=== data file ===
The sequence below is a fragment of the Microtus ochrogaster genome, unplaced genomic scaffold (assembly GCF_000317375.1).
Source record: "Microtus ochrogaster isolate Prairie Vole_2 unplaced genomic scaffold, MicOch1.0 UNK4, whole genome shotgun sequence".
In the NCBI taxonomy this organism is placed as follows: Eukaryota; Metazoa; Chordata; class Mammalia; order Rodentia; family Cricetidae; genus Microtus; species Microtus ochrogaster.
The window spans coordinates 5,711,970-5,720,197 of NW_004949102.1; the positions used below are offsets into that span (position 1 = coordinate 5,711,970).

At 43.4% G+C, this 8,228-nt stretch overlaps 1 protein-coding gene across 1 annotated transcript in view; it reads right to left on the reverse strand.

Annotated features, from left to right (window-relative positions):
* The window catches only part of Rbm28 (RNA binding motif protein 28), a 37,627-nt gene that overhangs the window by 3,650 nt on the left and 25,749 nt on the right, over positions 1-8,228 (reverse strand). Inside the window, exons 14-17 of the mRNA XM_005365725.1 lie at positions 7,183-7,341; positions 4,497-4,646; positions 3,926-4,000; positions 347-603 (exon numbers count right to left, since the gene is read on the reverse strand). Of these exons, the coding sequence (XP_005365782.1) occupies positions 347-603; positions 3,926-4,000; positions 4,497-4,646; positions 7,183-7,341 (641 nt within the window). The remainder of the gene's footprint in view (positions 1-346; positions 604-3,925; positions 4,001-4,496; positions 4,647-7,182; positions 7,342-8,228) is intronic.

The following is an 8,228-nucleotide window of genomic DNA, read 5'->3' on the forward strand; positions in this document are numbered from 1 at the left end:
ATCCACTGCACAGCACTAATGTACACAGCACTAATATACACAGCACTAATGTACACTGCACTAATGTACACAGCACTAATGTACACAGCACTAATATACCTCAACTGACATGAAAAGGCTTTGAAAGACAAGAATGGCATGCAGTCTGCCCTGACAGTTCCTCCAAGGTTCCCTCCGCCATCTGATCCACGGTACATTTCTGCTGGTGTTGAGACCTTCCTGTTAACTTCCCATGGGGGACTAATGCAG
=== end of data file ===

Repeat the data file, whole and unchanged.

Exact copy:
The sequence below is a fragment of the Microtus ochrogaster genome, unplaced genomic scaffold (assembly GCF_000317375.1).
Source record: "Microtus ochrogaster isolate Prairie Vole_2 unplaced genomic scaffold, MicOch1.0 UNK4, whole genome shotgun sequence".
In the NCBI taxonomy this organism is placed as follows: Eukaryota; Metazoa; Chordata; class Mammalia; order Rodentia; family Cricetidae; genus Microtus; species Microtus ochrogaster.
The window spans coordinates 5,711,970-5,720,197 of NW_004949102.1; the positions used below are offsets into that span (position 1 = coordinate 5,711,970).

At 43.4% G+C, this 8,228-nt stretch overlaps 1 protein-coding gene across 1 annotated transcript in view; it reads right to left on the reverse strand.

Annotated features, from left to right (window-relative positions):
* The window catches only part of Rbm28 (RNA binding motif protein 28), a 37,627-nt gene that overhangs the window by 3,650 nt on the left and 25,749 nt on the right, over positions 1-8,228 (reverse strand). Inside the window, exons 14-17 of the mRNA XM_005365725.1 lie at positions 7,183-7,341; positions 4,497-4,646; positions 3,926-4,000; positions 347-603 (exon numbers count right to left, since the gene is read on the reverse strand). Of these exons, the coding sequence (XP_005365782.1) occupies positions 347-603; positions 3,926-4,000; positions 4,497-4,646; positions 7,183-7,341 (641 nt within the window). The remainder of the gene's footprint in view (positions 1-346; positions 604-3,925; positions 4,001-4,496; positions 4,647-7,182; positions 7,342-8,228) is intronic.

The following is an 8,228-nucleotide window of genomic DNA, read 5'->3' on the forward strand; positions in this document are numbered from 1 at the left end:
ATCCACTGCACAGCACTAATGTACACAGCACTAATATACACAGCACTAATGTACACTGCACTAATGTACACAGCACTAATGTACACAGCACTAATATACCTCAACTGACATGAAAAGGCTTTGAAAGACAAGAATGGCATGCAGTCTGCCCTGACAGTTCCTCCAAGGTTCCCTCCGCCATCTGATCCACGGTACATTTCTGCTGGTGTTGAGACCTTCCTGTTAACTTCCCATGGGGGACTAATGCAG